‘The one exception is Canada’

In light of the Australian result, Patrick Dunleavy with the London School of Economics surveys the world’s major Westminster parliaments, the state of governance and the possibility of electoral reform.

Although Duverger’s Law is clearly dead, and the idea of using a voting system to artificially create Parliamentary majorities is on its deathbed. But in all five these countries, the executive is still in a powerful position relative to the legislature … Yet although ‘Westminster model’ countries continue to share a powerful institutional heritage, it seems doubtful that the electoral aspects of the model can ever be the same again. For the UK’s forthcoming referendum on adopting the Alternative Vote, this recognition that the world as a whole is changing towards more complex and multi-party politics may sway some more voters and politicians towards backing reform.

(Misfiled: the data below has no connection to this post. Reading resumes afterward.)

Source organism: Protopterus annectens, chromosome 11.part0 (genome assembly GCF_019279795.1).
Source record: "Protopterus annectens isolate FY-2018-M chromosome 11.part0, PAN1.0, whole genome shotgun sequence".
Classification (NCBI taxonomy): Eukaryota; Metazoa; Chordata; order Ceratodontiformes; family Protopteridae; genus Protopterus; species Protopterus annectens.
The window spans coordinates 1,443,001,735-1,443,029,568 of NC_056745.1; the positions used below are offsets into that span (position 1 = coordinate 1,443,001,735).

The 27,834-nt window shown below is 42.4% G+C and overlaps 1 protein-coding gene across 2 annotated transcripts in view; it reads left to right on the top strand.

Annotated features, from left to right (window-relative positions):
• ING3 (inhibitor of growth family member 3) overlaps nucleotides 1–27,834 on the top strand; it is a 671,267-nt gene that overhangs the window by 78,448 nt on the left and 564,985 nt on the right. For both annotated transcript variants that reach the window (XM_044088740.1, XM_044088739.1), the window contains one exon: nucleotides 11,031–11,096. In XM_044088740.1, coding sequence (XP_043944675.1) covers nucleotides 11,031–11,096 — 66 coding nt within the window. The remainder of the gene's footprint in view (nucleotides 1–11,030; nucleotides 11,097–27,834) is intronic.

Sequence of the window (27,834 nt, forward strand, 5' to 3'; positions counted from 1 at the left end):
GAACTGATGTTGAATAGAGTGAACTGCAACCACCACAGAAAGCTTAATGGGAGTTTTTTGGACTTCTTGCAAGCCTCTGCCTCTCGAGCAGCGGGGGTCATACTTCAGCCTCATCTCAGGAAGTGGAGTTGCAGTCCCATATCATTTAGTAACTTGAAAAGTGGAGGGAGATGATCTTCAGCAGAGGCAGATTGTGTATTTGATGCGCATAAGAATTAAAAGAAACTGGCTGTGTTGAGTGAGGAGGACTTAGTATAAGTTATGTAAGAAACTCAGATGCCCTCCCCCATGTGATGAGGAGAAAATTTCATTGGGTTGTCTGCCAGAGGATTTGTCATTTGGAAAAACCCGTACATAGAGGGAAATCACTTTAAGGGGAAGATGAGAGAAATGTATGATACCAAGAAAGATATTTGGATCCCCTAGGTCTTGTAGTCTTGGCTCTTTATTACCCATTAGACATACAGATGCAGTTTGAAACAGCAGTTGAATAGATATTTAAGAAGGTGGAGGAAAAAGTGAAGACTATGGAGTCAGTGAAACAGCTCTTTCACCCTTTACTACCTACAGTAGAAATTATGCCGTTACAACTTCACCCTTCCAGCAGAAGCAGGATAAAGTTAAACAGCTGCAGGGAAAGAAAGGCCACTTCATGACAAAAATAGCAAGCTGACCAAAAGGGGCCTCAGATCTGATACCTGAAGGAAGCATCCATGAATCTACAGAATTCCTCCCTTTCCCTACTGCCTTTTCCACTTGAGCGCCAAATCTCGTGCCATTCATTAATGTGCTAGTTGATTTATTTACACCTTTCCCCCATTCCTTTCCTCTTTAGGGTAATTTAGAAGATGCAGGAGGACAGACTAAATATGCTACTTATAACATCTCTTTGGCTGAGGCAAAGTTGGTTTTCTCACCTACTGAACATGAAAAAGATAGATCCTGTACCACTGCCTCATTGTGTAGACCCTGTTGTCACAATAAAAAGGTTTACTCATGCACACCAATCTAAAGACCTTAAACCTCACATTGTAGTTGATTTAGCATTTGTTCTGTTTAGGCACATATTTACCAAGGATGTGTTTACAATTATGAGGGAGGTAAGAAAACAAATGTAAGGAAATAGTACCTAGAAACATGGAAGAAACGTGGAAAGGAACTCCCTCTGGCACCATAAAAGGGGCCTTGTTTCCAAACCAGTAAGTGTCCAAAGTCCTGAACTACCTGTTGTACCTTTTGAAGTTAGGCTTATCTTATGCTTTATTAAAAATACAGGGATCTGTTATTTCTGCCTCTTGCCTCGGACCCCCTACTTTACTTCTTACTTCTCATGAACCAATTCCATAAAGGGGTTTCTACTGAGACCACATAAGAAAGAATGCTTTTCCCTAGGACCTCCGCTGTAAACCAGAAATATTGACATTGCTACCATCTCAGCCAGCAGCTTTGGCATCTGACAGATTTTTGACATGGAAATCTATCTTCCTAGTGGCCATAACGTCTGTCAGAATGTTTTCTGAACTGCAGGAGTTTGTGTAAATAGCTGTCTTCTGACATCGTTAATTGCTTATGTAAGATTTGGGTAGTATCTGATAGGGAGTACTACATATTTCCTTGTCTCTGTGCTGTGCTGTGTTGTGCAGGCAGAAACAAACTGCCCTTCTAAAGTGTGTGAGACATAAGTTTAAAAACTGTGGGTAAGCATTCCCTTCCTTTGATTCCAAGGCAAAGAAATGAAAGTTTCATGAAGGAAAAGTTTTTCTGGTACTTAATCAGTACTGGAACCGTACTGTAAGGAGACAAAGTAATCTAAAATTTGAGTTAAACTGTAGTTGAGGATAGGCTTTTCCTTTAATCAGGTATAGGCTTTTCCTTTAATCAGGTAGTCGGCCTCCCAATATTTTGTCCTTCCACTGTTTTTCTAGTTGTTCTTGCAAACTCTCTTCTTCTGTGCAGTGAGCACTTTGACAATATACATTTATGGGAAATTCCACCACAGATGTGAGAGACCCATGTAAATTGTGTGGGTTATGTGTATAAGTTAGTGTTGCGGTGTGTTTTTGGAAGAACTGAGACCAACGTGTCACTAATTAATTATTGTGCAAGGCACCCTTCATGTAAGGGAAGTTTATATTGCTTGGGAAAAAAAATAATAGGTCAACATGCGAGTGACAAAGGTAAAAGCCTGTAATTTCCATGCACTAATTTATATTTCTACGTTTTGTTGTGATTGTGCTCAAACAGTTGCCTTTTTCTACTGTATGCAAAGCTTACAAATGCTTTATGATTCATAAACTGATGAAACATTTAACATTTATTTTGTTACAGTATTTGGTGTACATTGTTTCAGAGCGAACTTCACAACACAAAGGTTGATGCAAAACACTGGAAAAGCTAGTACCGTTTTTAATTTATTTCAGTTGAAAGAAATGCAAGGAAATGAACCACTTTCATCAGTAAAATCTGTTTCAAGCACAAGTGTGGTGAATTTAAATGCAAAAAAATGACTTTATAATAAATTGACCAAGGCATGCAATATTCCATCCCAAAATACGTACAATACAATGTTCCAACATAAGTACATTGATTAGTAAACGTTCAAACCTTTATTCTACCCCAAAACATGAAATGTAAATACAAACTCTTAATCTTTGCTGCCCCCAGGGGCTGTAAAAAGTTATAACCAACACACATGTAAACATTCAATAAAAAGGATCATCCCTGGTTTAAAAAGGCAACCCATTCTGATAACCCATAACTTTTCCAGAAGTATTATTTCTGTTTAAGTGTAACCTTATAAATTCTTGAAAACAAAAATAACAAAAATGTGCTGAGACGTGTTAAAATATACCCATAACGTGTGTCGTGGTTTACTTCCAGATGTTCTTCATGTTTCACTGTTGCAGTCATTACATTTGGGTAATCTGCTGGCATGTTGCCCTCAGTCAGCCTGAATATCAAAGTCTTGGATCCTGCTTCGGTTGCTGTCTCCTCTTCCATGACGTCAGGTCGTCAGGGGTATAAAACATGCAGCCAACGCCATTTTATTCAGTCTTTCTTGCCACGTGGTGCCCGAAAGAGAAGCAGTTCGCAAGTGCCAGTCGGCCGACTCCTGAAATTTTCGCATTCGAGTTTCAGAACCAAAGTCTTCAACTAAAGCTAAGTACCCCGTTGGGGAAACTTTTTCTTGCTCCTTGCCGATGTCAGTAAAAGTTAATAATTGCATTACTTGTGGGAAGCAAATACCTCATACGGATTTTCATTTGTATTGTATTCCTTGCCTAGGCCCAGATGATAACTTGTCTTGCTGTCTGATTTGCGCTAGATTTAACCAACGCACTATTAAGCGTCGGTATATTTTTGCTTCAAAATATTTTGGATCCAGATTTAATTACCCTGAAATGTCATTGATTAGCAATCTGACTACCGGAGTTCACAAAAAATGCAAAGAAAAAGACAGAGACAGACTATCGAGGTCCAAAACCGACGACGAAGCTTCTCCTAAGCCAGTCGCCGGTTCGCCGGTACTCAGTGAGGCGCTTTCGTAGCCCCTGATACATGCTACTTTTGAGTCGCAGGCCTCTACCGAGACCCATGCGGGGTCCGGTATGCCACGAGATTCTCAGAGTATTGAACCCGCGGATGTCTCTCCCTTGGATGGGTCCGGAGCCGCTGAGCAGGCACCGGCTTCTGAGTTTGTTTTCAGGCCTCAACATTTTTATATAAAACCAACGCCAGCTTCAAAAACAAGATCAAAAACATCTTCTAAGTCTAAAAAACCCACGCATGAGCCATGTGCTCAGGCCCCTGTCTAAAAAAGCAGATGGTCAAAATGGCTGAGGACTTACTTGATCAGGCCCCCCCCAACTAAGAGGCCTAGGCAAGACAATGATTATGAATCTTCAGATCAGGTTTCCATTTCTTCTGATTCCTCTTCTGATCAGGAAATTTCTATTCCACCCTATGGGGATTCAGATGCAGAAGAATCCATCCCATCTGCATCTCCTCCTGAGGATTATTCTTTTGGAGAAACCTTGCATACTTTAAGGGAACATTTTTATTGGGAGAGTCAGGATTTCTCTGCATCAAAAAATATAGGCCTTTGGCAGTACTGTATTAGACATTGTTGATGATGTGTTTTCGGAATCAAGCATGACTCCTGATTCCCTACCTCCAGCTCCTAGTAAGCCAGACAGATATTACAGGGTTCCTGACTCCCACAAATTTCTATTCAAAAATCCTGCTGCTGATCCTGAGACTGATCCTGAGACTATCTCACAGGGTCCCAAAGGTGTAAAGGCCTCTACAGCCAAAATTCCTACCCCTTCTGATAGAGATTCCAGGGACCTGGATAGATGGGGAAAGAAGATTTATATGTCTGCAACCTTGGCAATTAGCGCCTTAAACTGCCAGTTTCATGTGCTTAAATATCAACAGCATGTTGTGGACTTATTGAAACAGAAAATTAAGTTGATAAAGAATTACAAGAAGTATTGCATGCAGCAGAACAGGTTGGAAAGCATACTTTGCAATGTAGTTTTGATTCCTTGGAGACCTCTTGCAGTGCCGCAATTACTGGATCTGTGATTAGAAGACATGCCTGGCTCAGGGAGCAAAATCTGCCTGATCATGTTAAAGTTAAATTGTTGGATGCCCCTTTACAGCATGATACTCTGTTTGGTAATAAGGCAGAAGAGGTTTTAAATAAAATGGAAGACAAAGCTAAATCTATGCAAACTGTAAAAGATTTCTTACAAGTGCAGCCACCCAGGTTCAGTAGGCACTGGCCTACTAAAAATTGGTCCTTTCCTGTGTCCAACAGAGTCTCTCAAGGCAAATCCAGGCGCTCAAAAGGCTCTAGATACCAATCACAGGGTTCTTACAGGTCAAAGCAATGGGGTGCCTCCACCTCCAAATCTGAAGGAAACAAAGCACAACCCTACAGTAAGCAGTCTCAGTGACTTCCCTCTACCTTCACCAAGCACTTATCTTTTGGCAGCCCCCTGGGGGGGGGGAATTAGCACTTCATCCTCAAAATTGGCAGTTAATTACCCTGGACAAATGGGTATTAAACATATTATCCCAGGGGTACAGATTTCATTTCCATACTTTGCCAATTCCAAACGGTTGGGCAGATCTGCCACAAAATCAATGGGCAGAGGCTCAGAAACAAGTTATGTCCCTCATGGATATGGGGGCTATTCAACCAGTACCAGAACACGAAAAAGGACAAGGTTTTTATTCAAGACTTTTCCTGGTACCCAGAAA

Then again, since the Australian system, like ‘first past the post’ elections, has now failed to produce a clear electoral outcome, those who hanker after artificial majorities may take it as further reason for opposing change.

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